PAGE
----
In over a century-old carol "The 12 Days of Christmas" describes a shorter period of time for festivities. December and, in certain places, a significant portion of November are regularly observed as Christmas celebration months too. But in the Philippines, Christmas Season starts with the "BER" months and that commences in September giving the festivity a new meaning. Can you picture an entire country freely giving warmth and affection for this considerable time? However, the celebrations don't stop in December. Beginning on September 1 and lasting through the first week of January or in the Feast Day of Epiphany. it is indeed a Christmas fever. Simbang Gabi, a nine-day period of early-morning mass attendance from December 16 to December 24, is a habit that many of the believers follow. It is assumed that Spanish missionaries originated the custom in the 17th century. Filipinos are a joyful people who love to prepare food for celebrations, gather around tables for singing and dancing, and generally have a good time.
In the Philippines, Christmas celebrations always involve a feast. As soon as the clock strikes midnight, families begin to assemble around dinner tables as our streets are decorated with flashing parols and glowing holiday lights. The children pretend to be calm when one of their parents says grace, but they fidget with excitement when they see the feast that has been served on the table.
Christmas Ham: In the Philippines, we prefer a sweeter flavor to our meals. Because of this, our Christmas hams are either covered in a brown sugar crumble or a syrupy glaze. Most frequently, it is served alone, fried to add taste, or paired with bread and kesong puti (goat's cheese).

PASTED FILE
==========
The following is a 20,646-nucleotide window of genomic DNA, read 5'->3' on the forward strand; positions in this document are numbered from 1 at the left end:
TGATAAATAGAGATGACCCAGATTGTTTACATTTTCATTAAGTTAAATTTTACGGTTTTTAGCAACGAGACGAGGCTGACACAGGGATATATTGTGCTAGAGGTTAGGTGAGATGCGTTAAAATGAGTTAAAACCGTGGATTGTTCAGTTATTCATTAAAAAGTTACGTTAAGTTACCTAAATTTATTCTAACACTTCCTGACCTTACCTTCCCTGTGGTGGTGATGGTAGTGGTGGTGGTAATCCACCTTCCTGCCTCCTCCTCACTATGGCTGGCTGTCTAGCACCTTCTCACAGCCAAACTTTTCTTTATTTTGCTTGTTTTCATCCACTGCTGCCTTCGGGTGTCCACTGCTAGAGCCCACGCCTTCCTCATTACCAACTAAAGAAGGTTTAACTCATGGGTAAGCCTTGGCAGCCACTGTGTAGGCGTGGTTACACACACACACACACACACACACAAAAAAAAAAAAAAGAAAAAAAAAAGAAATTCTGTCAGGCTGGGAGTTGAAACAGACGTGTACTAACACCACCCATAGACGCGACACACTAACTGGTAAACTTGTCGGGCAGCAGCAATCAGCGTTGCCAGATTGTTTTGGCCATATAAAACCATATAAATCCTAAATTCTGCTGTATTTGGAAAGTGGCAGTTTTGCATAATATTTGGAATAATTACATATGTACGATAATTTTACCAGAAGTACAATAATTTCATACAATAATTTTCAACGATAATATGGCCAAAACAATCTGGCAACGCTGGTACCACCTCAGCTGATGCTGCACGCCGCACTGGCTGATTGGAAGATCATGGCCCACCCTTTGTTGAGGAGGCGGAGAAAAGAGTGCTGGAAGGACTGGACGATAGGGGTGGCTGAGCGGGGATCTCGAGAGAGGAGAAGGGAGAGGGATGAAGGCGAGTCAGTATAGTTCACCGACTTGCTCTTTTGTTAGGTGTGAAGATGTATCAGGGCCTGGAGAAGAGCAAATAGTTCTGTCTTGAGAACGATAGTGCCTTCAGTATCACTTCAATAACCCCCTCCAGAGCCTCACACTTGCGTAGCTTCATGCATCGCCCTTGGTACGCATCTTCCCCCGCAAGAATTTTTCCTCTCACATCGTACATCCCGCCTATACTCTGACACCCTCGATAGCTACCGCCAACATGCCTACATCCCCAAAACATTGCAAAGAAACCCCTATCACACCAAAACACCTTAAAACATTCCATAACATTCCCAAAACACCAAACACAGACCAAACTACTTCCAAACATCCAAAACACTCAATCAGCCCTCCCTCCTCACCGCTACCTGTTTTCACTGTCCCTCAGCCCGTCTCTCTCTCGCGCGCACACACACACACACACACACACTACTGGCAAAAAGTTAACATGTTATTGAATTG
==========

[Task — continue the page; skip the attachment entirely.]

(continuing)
Keso de Bola—Keso de Bola is how we refer to the Dutch cheese Edam in our region. It frequently serves as both a table centerpiece and a candle in a red paraffin shell at Christmas meals. A Swedish doctor who emigrated to the Philippines was the person who initially introduced it to the nation.
Pancit Malabon: This annatto-seed-flavored dish of yellow noodles has a festive appearance and is quite excellent. Pancit Malabon, which is stuffed with eggs, prawns, and chicharon, never fails to fill even the hungriest tummies.
Filipino-style spaghetti, sometimes referred to as Sweet Spaghetti, is made with a substantial amount of sugar in contrast to tart Italian red sauces. Additionally necessary are indeed the addition of processed cheese and bright red hot dog bits. To foreigners, it can sound strange, yet it actually works!
Lechon: This portion needs little explanation. This roasted pig with crunchy, oily skin will win (and clog!) the hearts of everyone at dinner and is the centerpiece of every Christmas table.
Buko Pandan: Despite the fact that pandan leaves are frequently used in savory recipes, this dessert employs gelatin that has been flavored with pandan and is combined with coconut and cream. The outcome is this cheery delight in green and white that is frequently consumed during the holiday season.
Kakanin: In the Philippines, we even made dessert out of rice since we love it so much. Kakanin is the name for a variety of sticky sweet treats that come in a variety of hues and flavors. We never get tired of our sweet rice delicacies, whether it be the festive Puto Bumbong and Bibingka or the daily Suman and Kutsinta.
fruit salad: One of the simplest sweets to make is fruit salad. To finish off your Christmas supper, simply purchase a can of fruit cocktail and stir in some all-purpose cream. Additionally, some families give the fruit salad a unique twist by including tapioca or coconut. There are no rules; feel free
Christmas is the time of year that is most frequently observed both in the Philippines and around the world. Celebrate it the Pinoy way to make it unforgettable. You'll have something to look forward to besides merely unwrapping gifts. So don’t be surprised if someone greets you this early “Maligayang Pasko! Merry Christmas!”. After all, the essence of Christmas must be in our hearts everyday no matter if it is a BER-month on in December.